Artist Profile: Traz Hill
The winning design for the new Seal of the City and Borough of Sitka was announced Tuesday night, October 13th at the Assembly Meeting. The design was created by Aaron Traz Hill. Hill - who goes by “Traz” – is a 30-year old tattoo artist who grew up in Sitka and now lives with his
The winning design for the new Seal of the City and Borough of Sitka was announced Tuesday night, October 13th at the Assembly Meeting. The design was created by Aaron Traz Hill.
Hill – who goes by “Traz” – is a 30-year old tattoo artist who grew up in Sitka and now lives with his wife and two kids in Oklahoma.
Traz attended Blatchley Middle School and graduated from Sitka High School in 2008. He moved to Sitka in 2001 with his parents Sonja & Ron Conner, who came to Sitka through work with their church. Sonja works for AK Air and Ron for Sitka Electric.
In early October, Traz received an “unofficial” notification from CBS that his design had been selected; this was followed shortly by the $1,000 prize check, but it “really seemed real when I heard my name announced at the at the Assembly Meeting.”
How did Hill first hear about the City Seal Contest? “I was here with my wife and kids visiting my folks earlier in this spring, and they brought it to my attention.” Traz says he has traveled to Sitka a couple of times this year – the second time, sadly, for the funeral of his grandma Ursula Zertuche, who died in May. Zertuche (a naturalized U.S. citizen originally born in Germany) lived in Sitka for several years in the 80s and from 2013 until her death in 2020. In early October, Traz received an “unofficial” notification from CBS that his design had been selected; this was followed shortly by the $1,000 prize check, but it “really seemed real when I heard my name announced at the at the Assembly Meeting.”
Traz admits, “It was pretty difficult traveling (with the Covid-19 restrictions) but we were just careful and it was ok.”
Traz says growing up here influenced him as an artist and “filled me with a lot of the qualities of Sitka.” His career as a professional tattoo artist started “about seven years ago. I had dabbled before that but was not initially drawn to (that field) maybe partly because of my religious upbringing.” He has done art his “whole life, coloring and drawing from a young age.” He attended Sitka Fine Arts Camp, where besides art classes, he played percussion in jazz band, and was active in Sitka baseball.
Later on, Traz took some college art classes and “learned a lot.” He got his professional tattoo license in 2014, and is presently licensed in Oklahoma, Texas, Florida and Alaska.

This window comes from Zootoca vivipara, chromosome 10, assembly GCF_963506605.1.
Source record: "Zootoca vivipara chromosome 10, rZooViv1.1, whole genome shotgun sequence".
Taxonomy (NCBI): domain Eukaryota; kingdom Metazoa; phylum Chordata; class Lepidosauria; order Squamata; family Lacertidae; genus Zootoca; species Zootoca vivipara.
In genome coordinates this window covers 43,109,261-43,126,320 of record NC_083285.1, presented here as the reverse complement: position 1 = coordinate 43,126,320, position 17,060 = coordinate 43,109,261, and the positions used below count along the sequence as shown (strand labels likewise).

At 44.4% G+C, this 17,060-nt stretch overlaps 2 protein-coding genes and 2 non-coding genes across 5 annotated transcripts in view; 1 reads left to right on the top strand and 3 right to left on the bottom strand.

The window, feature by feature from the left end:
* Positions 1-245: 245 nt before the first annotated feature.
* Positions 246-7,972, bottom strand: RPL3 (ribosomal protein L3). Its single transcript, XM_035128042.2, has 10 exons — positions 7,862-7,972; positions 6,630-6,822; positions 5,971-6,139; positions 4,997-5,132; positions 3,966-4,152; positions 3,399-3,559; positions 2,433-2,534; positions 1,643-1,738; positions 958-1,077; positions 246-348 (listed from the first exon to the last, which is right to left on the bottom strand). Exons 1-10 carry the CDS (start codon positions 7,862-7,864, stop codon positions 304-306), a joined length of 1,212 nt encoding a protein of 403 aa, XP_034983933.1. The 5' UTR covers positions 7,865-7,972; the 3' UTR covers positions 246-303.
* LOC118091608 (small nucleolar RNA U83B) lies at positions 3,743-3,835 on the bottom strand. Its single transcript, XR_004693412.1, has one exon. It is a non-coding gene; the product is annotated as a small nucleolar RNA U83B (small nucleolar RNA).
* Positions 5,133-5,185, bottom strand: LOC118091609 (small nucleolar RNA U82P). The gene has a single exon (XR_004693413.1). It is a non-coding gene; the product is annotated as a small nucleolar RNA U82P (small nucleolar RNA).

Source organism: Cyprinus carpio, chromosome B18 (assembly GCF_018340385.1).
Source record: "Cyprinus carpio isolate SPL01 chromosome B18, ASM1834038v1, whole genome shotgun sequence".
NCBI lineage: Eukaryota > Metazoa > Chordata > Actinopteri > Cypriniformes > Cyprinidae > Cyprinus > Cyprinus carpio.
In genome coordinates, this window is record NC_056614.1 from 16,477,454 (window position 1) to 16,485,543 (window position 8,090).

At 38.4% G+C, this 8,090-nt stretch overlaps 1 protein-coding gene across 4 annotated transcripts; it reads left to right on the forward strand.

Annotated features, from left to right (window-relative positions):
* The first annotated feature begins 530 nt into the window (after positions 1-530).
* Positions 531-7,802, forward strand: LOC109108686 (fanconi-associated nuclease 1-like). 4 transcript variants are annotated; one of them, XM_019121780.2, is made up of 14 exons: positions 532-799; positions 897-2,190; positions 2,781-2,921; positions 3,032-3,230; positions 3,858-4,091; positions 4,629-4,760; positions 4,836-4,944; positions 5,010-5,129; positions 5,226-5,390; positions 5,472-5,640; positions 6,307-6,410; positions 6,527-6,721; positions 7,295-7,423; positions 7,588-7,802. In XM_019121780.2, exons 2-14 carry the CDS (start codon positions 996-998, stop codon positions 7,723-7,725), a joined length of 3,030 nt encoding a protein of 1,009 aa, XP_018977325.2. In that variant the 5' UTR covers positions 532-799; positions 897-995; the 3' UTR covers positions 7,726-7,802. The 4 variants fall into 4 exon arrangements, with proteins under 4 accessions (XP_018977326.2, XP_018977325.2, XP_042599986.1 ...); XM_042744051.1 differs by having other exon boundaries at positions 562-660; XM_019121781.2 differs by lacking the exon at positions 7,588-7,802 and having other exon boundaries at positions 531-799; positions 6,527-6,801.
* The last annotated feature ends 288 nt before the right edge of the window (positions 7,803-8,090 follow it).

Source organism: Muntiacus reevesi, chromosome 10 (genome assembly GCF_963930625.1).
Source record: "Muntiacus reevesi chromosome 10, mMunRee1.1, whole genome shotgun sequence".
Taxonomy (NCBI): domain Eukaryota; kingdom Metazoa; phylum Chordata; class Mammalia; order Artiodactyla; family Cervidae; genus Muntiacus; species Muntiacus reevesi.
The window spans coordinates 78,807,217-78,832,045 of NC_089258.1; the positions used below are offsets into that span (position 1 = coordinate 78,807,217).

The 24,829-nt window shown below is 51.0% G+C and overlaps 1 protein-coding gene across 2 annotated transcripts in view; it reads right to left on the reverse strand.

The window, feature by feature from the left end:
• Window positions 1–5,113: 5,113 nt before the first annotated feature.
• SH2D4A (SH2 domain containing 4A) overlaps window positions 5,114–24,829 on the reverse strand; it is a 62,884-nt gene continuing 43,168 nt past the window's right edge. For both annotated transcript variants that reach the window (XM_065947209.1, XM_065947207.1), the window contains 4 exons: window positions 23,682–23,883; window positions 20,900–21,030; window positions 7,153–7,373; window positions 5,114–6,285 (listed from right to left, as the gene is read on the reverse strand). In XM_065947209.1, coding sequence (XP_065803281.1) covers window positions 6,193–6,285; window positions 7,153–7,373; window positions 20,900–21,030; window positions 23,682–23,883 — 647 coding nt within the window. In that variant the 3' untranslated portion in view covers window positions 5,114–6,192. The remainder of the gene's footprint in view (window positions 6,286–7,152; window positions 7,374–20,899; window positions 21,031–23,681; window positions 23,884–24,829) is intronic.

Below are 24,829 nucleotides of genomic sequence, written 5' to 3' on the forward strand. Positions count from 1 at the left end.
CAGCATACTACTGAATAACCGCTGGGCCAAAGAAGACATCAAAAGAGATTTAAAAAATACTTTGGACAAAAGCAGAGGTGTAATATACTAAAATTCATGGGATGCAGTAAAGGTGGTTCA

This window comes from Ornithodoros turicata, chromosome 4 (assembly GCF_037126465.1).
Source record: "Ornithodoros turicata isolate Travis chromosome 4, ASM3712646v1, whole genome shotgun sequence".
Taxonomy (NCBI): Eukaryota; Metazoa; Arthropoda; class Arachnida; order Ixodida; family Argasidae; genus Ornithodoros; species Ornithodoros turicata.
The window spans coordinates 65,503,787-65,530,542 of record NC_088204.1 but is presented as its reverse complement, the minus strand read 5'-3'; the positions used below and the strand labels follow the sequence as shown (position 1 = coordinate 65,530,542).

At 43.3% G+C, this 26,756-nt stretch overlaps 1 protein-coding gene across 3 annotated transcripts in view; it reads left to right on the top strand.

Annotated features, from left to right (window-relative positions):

When asked if he still draws on paper, Traz affirmed, “Every day!” His parents and grandmother were “always very supportive.” He particularly remembers “watching Bob Ross in the late 80s on PBS on grandma’s TV.” He was inspired by Ross’ show “The Joy of Painting” with its “real time” demos of oil painting techniques. Hill recalls Ross’ intimate speaking style and obvious appreciation for Alaska’s natural world.
When asked about how he came up with his city seal design, Traz said how vital it was to him to include Alaska Native design elements, because “There wouldn’t be a Sitka without Natives because they lived here first.” Thus, the prominent totem pole in the foreground of the design. The young artist also attended a “Native carving course at Fine Arts Camp (and learned that) the design elements and the process were very structured.”
“I also wanted to include both the bridge and fishing; I couldn’t decide between them.” He and one of his brothers worked in seining and tendering. ‘It was about more than (making) money,” said Hill. “There was a feeling of tranquility out on the water.”
“And I needed to get the Coast Guard (into the design), somehow, since they rescued my brother Chatham, after a potentially fatal accident.” Hence, the helicopter in the sky in Hill’s creation.
When asked about a couple of slightly different designs he had produced for the seal, Traz said that his original design had brighter colors (a notably bright orange sky). “Sitka has some really pretty days and sunsets,” he admitted. But when the City Seal committee asked the finalists to make revisions, the artist came up with his “revised design with more muted tones, for a timeless, more official feel.”
The new CBS City Seal was selected (in a blind selection process, where artists were not identified), and involved input from both the public, the City Design Review Committee, local boards and commissions, and the Sitka Tribe of Alaska.
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